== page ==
Ugetsu Monogatarai was made not long after Akira Kurosawas Rashomon (1950), which revolutionized Japanese cinema. There and in his subsequent films, Kurosawa had created the school of Japanese neo-realism with his use of black-and-white photography, crafting tales usually set around feudal times and with much emphasis placed on the raw visual poetry and the naturalistic realism of the settings. Ugetsu Monogatari buys into the lyrical realism and feudal dynastic background that Kurosawa had established. Indeed, Saka Ozawas over-the-top acting in the role as the scruffy wannabe samurai seems closely modelled on Toshiro Mifunes performance as the bandit in Rashomon.
There is a beautiful formalism to Kenzo Mizoguchis direction. The marriage scenes could almost be taken out of Noh theatre in their exquisitely mannered ceremony and the images of Machiko Kyo (who also played the raped wife in Rashomon) as Lady Wakasa moving through the house in her elegantly aloof formal makeup. Contrary to many kaidan eiga, Ugetsu Monogatari is realist through and through. There are no overtly fantastical appearances rather the ghosts appear as normal people and mortals have no ability to tell the difference. That said, the scenes with Genjuro confronting Lady Wakasa with symbols painted all over his body and the nurse ranting and weeping, trying to wield guilt, as Lady Wakasa fearfully backs off, are extraordinarily charged (and superbly scored with wailing traditional Japanese string music). There is also an excellent scene near the end where Genjuro returns home and enters the empty house and then passes on through and around to come back in again, during which this second time around we see the wife sitting over the fire cooking in the foreground. It is a beautifully subtle moment that leaves you unsure whether you missed something the first time or whether she made a ghostly reappearance, something that not even the rewind button manages to dispel.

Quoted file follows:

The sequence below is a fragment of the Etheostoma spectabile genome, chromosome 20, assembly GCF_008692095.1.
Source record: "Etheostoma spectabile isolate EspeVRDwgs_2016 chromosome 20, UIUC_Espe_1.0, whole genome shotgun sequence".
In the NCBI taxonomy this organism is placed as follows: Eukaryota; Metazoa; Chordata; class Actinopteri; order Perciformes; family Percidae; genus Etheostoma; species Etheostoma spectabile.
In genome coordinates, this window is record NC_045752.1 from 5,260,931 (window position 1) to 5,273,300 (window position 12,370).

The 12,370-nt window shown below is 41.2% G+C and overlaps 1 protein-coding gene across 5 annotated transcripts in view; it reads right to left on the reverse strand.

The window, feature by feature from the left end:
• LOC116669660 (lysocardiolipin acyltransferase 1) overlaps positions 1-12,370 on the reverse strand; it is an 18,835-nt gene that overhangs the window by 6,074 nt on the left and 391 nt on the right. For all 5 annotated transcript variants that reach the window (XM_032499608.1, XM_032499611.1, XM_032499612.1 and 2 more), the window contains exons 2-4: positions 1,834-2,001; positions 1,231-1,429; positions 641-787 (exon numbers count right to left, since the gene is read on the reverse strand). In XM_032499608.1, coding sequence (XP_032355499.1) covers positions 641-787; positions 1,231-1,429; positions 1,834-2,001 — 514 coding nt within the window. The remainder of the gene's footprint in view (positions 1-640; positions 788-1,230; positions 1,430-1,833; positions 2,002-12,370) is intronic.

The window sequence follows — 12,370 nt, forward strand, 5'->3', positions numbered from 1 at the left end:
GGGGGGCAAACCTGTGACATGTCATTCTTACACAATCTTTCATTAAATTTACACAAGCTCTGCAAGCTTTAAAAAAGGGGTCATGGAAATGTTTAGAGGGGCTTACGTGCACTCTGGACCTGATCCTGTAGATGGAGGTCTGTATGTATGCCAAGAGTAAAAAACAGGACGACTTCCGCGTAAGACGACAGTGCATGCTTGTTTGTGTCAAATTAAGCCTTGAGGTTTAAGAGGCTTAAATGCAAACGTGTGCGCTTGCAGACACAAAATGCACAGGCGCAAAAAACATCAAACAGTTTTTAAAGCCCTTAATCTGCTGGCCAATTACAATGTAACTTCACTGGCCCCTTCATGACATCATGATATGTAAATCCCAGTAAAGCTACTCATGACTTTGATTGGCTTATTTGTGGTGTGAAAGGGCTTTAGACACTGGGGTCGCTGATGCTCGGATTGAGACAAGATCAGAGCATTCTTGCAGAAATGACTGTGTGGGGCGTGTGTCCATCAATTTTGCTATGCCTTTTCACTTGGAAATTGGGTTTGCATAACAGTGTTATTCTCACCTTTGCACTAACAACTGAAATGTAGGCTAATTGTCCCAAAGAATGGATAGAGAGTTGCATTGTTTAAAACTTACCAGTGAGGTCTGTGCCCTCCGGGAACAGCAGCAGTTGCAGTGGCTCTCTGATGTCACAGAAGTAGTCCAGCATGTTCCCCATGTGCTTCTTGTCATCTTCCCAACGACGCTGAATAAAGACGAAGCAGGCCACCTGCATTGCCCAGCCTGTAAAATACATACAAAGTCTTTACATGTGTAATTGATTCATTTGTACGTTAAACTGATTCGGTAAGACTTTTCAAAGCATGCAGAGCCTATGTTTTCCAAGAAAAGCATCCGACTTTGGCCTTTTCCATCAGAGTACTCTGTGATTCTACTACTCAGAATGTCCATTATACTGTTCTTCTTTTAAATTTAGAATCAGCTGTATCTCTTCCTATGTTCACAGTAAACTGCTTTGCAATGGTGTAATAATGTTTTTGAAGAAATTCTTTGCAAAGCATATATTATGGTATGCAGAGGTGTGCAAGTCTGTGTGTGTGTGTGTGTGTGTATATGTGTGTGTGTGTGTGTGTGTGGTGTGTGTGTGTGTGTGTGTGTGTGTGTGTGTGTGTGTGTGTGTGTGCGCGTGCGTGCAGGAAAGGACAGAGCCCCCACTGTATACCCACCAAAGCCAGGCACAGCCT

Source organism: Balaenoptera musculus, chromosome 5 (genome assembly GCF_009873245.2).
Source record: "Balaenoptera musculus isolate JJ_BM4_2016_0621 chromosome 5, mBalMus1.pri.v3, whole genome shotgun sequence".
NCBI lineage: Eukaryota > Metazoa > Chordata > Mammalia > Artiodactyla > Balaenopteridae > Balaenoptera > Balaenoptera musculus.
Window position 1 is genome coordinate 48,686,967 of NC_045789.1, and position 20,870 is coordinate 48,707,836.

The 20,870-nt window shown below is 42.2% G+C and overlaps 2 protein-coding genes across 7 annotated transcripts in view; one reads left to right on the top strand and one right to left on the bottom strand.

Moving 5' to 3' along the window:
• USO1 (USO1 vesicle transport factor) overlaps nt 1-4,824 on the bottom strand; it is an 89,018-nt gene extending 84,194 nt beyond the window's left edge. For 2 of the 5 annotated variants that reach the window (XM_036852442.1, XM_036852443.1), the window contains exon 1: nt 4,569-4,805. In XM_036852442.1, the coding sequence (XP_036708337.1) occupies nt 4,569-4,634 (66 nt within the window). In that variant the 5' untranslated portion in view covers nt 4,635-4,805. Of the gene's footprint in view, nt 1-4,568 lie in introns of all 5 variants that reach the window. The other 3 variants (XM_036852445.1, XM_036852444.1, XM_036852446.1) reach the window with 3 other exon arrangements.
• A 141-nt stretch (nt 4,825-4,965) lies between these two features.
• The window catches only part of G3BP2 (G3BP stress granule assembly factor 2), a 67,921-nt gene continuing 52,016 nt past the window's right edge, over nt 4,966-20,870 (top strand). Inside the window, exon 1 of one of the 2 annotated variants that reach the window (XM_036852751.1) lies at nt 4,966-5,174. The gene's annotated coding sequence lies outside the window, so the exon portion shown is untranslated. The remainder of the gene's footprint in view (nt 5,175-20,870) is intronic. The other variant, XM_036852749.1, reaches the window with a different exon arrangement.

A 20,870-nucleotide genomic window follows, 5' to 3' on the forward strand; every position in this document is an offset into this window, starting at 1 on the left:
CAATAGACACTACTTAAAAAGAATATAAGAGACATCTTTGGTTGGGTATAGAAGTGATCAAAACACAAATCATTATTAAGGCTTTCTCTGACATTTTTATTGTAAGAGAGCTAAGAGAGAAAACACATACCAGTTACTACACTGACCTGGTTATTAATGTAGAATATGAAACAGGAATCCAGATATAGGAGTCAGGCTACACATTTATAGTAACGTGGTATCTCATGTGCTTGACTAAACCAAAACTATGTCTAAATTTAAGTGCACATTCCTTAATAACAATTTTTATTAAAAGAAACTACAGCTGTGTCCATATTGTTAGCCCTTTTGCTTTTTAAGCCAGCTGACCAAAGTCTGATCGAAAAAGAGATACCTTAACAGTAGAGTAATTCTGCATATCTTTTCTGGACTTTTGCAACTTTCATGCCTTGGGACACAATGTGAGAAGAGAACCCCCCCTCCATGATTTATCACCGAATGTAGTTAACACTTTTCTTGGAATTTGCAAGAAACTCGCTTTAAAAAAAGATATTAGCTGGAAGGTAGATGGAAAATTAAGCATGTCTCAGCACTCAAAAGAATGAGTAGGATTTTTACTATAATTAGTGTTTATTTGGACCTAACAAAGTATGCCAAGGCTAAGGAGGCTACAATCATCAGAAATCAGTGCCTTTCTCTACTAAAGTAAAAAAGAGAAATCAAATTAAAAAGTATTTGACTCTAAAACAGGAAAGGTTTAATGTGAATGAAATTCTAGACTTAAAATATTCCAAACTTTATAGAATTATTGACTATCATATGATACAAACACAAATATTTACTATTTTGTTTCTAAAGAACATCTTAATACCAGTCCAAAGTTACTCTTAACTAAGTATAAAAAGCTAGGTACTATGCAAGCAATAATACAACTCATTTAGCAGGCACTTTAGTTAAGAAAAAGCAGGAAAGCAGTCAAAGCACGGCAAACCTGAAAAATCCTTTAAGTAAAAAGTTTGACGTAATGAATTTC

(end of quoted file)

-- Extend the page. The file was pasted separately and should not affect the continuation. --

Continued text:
The storys theme of the humble peasant who abandons his wife in order to move to a position above his station and is haunted for doing so is a theme that has run through a number of other kaidan eiga, including the Black Hair segment of the superb ghost story anthology Kwaidan (1964) and the oft-filmed Yotsuya Ghost Story see Ghost Story of Yotsuya (1959) and Illusion of Blood (1965).
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